Desired state configuration is a popular concept that is often used when provisioning servers for the first time and to enforce compliance in running systems.  We extend this concept to circuitry using services that are designed for resilience and healthy operation in areas where network connectivity may be intermittent.  This approach allows us to change the behavior of a connected circuitry at run-time and allow for interesting scenarios involving hardware redundancy.  

The Azure IoT Edge runtime from Microsoft allows us to form a solid basis for the project.  This runtime runs as a service on local hardware and allows for orchestration of containerized "modules" which are configured per device in the Azure cloud.  Two system modules are always employed, the edge-agent which obtains and applies module deployment configurations and the edge-hub which allows for cached messaging to the cloud and inter-module communication.  

We started off by creating an Azure IoT Edge module using the Azure IoT NodeJS SDK.  This module receives a twin configuration which specifies desired and reported properties for a given device.  We employ a Domain Specific Language which is parsed into a Johny 5 configuration.  This allows us to define how a circuit should functionin the cloud, and apply it to our IoT Edge module.

An example configuration is provided below:

"config": "{\"peripherals\":[{\"type\":\"Led\",\"name\":\"alarm\",\"settings\":{\"pin\":\"GPIO18\"},\"initialState\": {\"method\":\"blink\",\"period\":500},\"outputAlias\":\"alias2\"},{\"type\":\"Button\",\"name\":\"button\",\"settings\":{\"pin\":\"GPIO20\"},\"outputAlias\":\"alias1\"}]}",

This example defines an LED device on GPIO18 with an initalState of blinking on/off every 500ms.   The state of the LED is able to propagate to other modules using the outputAlias.  A button is also employed on GPIO20 which publishes state changes to alias1.  In such a configuration, we can independently respond to state changes in additional modules by routing the outputAlias.

We currently support configuration of a thermometer, LED, and Button device using this mechanism.

Steps to reproduce:

To begin, you will need a Microsoft Azure subscription with a deployed IoT Hub.  You can deploy an IoT Hub to an existing subscription by following this guide.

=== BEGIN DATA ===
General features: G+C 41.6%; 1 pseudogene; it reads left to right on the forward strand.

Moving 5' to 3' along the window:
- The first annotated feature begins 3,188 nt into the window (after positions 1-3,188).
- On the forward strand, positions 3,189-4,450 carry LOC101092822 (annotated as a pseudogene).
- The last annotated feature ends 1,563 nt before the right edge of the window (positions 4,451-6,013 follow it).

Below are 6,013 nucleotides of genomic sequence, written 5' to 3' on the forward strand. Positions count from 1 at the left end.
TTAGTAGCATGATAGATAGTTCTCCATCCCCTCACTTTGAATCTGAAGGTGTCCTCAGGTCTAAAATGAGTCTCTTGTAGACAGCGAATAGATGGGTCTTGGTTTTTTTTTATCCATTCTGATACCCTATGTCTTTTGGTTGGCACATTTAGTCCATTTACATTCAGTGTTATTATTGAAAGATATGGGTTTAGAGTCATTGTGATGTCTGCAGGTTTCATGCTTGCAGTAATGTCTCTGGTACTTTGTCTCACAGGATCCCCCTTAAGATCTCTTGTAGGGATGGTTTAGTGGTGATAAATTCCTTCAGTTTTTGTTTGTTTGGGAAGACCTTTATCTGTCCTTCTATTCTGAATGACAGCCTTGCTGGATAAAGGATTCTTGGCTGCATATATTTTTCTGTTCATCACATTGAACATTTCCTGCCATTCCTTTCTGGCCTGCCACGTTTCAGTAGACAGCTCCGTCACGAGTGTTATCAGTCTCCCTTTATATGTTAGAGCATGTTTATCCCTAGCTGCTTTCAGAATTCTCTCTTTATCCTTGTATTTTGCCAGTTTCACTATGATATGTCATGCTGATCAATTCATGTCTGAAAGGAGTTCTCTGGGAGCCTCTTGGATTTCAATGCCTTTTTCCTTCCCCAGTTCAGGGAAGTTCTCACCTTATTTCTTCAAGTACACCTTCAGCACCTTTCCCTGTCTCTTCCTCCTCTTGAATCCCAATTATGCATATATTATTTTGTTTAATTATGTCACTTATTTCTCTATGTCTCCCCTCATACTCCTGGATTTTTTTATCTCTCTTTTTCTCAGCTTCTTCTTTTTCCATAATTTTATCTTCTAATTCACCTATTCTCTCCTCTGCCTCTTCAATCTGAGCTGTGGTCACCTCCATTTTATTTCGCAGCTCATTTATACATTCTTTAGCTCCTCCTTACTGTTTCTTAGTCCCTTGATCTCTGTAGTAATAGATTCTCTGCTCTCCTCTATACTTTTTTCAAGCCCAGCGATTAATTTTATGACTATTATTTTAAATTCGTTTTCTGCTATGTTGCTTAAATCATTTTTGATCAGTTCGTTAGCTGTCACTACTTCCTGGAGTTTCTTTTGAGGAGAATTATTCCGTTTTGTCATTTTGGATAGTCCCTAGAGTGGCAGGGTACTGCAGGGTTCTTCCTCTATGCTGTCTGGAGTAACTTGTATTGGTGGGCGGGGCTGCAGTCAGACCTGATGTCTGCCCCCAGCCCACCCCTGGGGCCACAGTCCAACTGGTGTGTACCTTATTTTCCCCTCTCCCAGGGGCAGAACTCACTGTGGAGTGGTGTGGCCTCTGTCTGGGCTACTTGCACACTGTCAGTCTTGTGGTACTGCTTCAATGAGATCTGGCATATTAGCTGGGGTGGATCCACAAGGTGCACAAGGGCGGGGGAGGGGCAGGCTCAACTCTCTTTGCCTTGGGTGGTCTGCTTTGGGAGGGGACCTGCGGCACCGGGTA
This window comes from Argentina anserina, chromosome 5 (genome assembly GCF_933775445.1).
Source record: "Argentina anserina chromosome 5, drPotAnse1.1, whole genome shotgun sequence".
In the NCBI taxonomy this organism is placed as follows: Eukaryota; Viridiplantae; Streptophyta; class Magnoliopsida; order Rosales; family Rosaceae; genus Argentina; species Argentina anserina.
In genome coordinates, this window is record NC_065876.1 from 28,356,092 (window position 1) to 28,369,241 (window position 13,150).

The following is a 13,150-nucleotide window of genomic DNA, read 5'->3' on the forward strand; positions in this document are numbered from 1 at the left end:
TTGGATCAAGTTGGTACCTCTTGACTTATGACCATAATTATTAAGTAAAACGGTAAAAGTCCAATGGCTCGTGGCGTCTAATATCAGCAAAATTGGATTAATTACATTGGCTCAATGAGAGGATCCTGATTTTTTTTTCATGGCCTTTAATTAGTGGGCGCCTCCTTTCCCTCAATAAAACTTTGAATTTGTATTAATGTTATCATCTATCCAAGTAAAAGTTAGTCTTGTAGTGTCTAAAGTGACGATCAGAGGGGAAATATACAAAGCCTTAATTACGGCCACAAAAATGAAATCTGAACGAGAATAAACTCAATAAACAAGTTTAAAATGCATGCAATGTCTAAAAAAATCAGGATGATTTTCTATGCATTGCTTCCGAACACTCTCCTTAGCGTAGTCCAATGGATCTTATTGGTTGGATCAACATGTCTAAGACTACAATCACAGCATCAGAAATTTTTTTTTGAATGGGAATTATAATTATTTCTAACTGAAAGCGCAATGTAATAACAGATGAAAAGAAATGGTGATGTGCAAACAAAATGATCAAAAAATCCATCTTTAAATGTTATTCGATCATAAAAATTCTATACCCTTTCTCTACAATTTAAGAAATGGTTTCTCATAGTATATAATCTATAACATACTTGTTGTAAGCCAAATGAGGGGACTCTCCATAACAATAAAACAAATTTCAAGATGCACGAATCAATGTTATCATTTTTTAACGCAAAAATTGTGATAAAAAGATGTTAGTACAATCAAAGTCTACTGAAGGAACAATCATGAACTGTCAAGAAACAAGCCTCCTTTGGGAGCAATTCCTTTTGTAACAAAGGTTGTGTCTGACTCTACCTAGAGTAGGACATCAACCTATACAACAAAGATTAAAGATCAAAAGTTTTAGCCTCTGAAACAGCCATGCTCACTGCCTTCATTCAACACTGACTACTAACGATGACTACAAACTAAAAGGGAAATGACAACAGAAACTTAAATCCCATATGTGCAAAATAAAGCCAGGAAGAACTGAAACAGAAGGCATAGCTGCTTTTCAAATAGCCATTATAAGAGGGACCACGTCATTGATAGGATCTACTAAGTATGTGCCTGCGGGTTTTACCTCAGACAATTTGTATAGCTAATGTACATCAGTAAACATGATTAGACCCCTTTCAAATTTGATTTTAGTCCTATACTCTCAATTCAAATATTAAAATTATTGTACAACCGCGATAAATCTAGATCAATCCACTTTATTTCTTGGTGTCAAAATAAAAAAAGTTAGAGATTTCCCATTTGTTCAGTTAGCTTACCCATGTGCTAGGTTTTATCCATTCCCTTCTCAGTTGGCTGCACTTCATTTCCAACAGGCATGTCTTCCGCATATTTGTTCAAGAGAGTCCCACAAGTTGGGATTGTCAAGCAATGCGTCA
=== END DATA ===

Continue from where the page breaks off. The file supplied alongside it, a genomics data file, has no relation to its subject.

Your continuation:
Next, we you will want to begin configuration of your hardware by connecting an LED to GPIO18 of the Raspberry Pi.  Instructions for this process can be found here.

With circuitry and cloud services prepared, you will want to install the Azure IoT Edge runtime to your Raspberry Pi by following this guide.  Once the runtime is installed, you will need to manually provision the device by following these instructions.

Next we will create a special deployment within Azure that will allow us to blink our LED.

Create a deployment as shown below:

The image URI:


The container create options:


The Module twin's desired properties:

  "properties.desired": {
      "config": "{\"peripherals\":[{\"type\":\"Led\",\"name\":\"alarm\",\"settings\":{\"pin\":\"GPIO18\"},\"initialState\": {\"method\":\"blink\",\"period\":500},\"outputAlias\":\"alias2\"},{\"type\":\"Button\",\"name\":\"on\",\"settings\":{\"pin\":\"GPIO20\"},\"outputAlias\":\"alias1\"}]}"

Save when you are finished.  Then skip through the "Specify Routes" and "Specify Metrics" sections until you get to "Target Devices".

Set the Priority to 10 and add a target condition of tags.environment='blink'

Submit the deployment and locate the device that was provisioned then select the "Device Twin":

Add the following above properties as shown:

  "tags": {
    "environment": "blink"

Head back to the pi and execute the following commands in the terminal:

sudo systemctl stop iotedge
sudo iotedged -c /etc/iotedge/config.yaml

 After a few minutes, the deployment should be applied and the containers will get pulled down to the device and begin running.  If you did everything correctly, you should see the LED begin to blink!


If we think of blinking an LED as the "Hello World" for hardware applications, it should be clear that desired state can be fashioned for various generic components (provided a common interface exists).  If you wish to explore this concept further, take a look at the attached source code for the LED, Button, and Thermometer.  As long as we account for initialization and state-changes, we can support pretty much any component.

 In this article, we show that circuitry can be treated as an extension of running software and as such, it can take full advantage of all of the benefits that the runtime provides including configuration through cloud mechanisms, health monitoring, and self-healing. While this may seem over-engineered, it may be required in certain IoT applications.  

Please feel free to share your thoughts on how we could take this project further.  For example, we could theoretically extend to support a single circuit using multiple pis to achieve hardware redundancy with Kubernetes or create orchestrated light shows by applying various different patterns in a desired state configuration.  What do you think!?

Until next time, happy hacking!